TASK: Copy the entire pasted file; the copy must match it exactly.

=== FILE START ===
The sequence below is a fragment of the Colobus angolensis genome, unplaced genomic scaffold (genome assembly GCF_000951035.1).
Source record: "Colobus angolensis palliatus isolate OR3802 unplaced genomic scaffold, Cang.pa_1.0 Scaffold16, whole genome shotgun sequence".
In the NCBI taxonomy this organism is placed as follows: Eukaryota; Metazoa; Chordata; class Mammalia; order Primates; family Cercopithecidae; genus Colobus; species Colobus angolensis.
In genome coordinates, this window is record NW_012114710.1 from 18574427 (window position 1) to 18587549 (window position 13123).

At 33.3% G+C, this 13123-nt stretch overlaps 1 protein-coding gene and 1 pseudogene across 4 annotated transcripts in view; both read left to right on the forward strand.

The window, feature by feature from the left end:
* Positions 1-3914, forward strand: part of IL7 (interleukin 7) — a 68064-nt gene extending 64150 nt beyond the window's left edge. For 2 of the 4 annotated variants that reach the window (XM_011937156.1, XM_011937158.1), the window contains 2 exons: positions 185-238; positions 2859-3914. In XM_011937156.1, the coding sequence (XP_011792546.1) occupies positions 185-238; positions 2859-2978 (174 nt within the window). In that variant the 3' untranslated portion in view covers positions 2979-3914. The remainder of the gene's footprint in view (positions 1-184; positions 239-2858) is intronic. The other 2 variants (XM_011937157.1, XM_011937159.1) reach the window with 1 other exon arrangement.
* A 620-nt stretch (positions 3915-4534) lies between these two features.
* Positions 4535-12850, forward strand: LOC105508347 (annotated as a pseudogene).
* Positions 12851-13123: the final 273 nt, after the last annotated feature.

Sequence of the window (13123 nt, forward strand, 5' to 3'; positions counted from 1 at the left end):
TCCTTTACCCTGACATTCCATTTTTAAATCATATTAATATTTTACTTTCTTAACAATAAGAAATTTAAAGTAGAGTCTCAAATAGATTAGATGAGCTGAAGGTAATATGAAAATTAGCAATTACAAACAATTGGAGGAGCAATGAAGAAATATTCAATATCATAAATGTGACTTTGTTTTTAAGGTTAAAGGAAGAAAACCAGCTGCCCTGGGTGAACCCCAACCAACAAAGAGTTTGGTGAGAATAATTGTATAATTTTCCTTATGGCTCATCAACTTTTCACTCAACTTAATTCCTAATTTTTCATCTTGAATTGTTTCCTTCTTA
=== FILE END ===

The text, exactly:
The sequence below is a fragment of the Colobus angolensis genome, unplaced genomic scaffold (genome assembly GCF_000951035.1).
Source record: "Colobus angolensis palliatus isolate OR3802 unplaced genomic scaffold, Cang.pa_1.0 Scaffold16, whole genome shotgun sequence".
In the NCBI taxonomy this organism is placed as follows: Eukaryota; Metazoa; Chordata; class Mammalia; order Primates; family Cercopithecidae; genus Colobus; species Colobus angolensis.
In genome coordinates, this window is record NW_012114710.1 from 18574427 (window position 1) to 18587549 (window position 13123).

At 33.3% G+C, this 13123-nt stretch overlaps 1 protein-coding gene and 1 pseudogene across 4 annotated transcripts in view; both read left to right on the forward strand.

The window, feature by feature from the left end:
* Positions 1-3914, forward strand: part of IL7 (interleukin 7) — a 68064-nt gene extending 64150 nt beyond the window's left edge. For 2 of the 4 annotated variants that reach the window (XM_011937156.1, XM_011937158.1), the window contains 2 exons: positions 185-238; positions 2859-3914. In XM_011937156.1, the coding sequence (XP_011792546.1) occupies positions 185-238; positions 2859-2978 (174 nt within the window). In that variant the 3' untranslated portion in view covers positions 2979-3914. The remainder of the gene's footprint in view (positions 1-184; positions 239-2858) is intronic. The other 2 variants (XM_011937157.1, XM_011937159.1) reach the window with 1 other exon arrangement.
* A 620-nt stretch (positions 3915-4534) lies between these two features.
* Positions 4535-12850, forward strand: LOC105508347 (annotated as a pseudogene).
* Positions 12851-13123: the final 273 nt, after the last annotated feature.

Sequence of the window (13123 nt, forward strand, 5' to 3'; positions counted from 1 at the left end):
TCCTTTACCCTGACATTCCATTTTTAAATCATATTAATATTTTACTTTCTTAACAATAAGAAATTTAAAGTAGAGTCTCAAATAGATTAGATGAGCTGAAGGTAATATGAAAATTAGCAATTACAAACAATTGGAGGAGCAATGAAGAAATATTCAATATCATAAATGTGACTTTGTTTTTAAGGTTAAAGGAAGAAAACCAGCTGCCCTGGGTGAACCCCAACCAACAAAGAGTTTGGTGAGAATAATTGTATAATTTTCCTTATGGCTCATCAACTTTTCACTCAACTTAATTCCTAATTTTTCATCTTGAATTGTTTCCTTCTTA